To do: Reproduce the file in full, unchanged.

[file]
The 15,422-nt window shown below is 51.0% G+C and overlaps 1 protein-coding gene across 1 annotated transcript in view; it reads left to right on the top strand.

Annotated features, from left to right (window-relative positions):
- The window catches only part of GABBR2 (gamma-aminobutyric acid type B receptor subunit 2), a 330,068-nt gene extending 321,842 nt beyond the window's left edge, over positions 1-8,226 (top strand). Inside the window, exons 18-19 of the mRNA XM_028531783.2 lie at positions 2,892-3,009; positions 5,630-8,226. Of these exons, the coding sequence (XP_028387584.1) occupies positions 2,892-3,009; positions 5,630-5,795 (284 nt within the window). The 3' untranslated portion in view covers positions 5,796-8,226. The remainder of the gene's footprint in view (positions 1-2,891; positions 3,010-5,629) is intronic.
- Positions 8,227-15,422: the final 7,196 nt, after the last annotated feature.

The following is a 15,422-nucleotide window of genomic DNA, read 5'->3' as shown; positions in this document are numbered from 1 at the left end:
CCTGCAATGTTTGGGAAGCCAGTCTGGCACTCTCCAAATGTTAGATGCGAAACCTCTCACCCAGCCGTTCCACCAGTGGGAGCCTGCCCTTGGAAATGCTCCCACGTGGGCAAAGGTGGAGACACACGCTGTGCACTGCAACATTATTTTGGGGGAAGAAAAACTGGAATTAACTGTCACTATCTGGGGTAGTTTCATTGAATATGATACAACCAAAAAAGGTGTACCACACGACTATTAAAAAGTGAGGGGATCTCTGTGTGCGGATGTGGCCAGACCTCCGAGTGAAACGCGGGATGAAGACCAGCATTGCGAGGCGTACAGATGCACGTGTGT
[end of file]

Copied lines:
The 15,422-nt window shown below is 51.0% G+C and overlaps 1 protein-coding gene across 1 annotated transcript in view; it reads left to right on the top strand.

Annotated features, from left to right (window-relative positions):
- The window catches only part of GABBR2 (gamma-aminobutyric acid type B receptor subunit 2), a 330,068-nt gene extending 321,842 nt beyond the window's left edge, over positions 1-8,226 (top strand). Inside the window, exons 18-19 of the mRNA XM_028531783.2 lie at positions 2,892-3,009; positions 5,630-8,226. Of these exons, the coding sequence (XP_028387584.1) occupies positions 2,892-3,009; positions 5,630-5,795 (284 nt within the window). The 3' untranslated portion in view covers positions 5,796-8,226. The remainder of the gene's footprint in view (positions 1-2,891; positions 3,010-5,629) is intronic.
- Positions 8,227-15,422: the final 7,196 nt, after the last annotated feature.

The following is a 15,422-nucleotide window of genomic DNA, read 5'->3' as shown; positions in this document are numbered from 1 at the left end:
CCTGCAATGTTTGGGAAGCCAGTCTGGCACTCTCCAAATGTTAGATGCGAAACCTCTCACCCAGCCGTTCCACCAGTGGGAGCCTGCCCTTGGAAATGCTCCCACGTGGGCAAAGGTGGAGACACACGCTGTGCACTGCAACATTATTTTGGGGGAAGAAAAACTGGAATTAACTGTCACTATCTGGGGTAGTTTCATTGAATATGATACAACCAAAAAAGGTGTACCACACGACTATTAAAAAGTGAGGGGATCTCTGTGTGCGGATGTGGCCAGACCTCCGAGTGAAACGCGGGATGAAGACCAGCATTGCGAGGCGTACAGATGCACGTGTGT